U.S. News

U.S. says 30 Guantanamo inmates fit for release

BERLIN (Reuters) - The United States has identified about 30 inmates at its military prison in Guantanamo Bay who can be released and will be asking allies to accept detainees within weeks, U.S. Attorney General Eric Holder said.

“We expect to be reaching out to specific countries on specific individuals relatively soon,” Holder told reporters on Wednesday in Berlin, the third stop on a European tour that has taken him to London and Prague.

Holder said the requests would be made “within weeks as opposed to months.”

U.S. President Barack Obama, in one of his first acts after taking office in January, ordered that the much-criticized prison be closed within a year and the harsh interrogation of terrorism suspects there be ended.

But the new administration must now convince allies in Europe and elsewhere to accept a portion of the remaining 241 detainees that it has determined poses no threat to society and is fit for release.

Some European countries, including France and Portugal, have signaled a readiness to accept former Guantanamo inmates. But Germany has declined to commit to such a move and said it will wait until an official request from the United States is made.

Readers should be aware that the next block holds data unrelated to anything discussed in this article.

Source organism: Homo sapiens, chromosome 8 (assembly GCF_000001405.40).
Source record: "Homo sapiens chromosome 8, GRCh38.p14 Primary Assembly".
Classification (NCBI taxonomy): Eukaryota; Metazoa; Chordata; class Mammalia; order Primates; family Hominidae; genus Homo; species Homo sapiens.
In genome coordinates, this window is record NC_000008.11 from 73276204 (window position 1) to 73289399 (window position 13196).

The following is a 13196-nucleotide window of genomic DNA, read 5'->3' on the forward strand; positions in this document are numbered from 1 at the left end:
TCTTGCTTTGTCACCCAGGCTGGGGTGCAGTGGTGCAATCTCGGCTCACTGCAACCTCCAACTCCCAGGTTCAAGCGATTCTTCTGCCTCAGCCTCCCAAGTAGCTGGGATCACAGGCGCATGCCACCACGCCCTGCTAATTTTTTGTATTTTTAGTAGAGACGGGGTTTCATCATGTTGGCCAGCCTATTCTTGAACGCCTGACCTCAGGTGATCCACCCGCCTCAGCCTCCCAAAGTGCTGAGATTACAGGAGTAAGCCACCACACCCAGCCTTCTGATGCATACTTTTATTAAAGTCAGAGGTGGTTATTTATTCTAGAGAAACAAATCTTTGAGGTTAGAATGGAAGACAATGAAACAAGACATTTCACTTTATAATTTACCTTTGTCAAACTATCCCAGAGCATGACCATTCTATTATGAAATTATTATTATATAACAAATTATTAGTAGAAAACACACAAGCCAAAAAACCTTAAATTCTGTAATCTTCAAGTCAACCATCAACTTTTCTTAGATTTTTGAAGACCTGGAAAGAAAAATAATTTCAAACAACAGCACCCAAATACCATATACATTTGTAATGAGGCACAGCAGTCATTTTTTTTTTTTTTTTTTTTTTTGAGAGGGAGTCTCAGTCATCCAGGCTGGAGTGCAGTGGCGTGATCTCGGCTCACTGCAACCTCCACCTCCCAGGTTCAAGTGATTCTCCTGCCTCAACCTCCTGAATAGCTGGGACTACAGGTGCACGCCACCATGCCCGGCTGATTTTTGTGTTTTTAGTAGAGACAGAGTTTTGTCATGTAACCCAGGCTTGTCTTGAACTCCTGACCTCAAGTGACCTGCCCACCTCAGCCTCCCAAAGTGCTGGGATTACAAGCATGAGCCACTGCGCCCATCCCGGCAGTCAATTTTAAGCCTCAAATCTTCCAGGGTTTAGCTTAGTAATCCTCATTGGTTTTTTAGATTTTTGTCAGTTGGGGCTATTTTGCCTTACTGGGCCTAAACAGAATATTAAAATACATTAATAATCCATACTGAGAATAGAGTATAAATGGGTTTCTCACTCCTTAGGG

German Interior Minister Wolfgang Schaeuble, who met Holder on Wednesday, has expressed reservations about taking in Guantanamo inmates. Foreign Minister Frank-Walter Steinmeier has spoken in favor of such a move.

Schaeuble is a conservative ally of Chancellor Angela Merkel while Steinmeier is a leading Social Democrat who will challenge Merkel in a September election.

Holder described his talks with German officials as productive and frank. He said he had not made any specific requests for Germany to accept inmates from Guantanamo Bay and had not received any promises from Berlin that it would do so.

He said the United States was working to provide allies with detailed information on individual inmates and would ask individual countries to accept specific detainees when the time came, rather than making a blanket request.

Writing by Noah Barkin; editing by Robert Woodward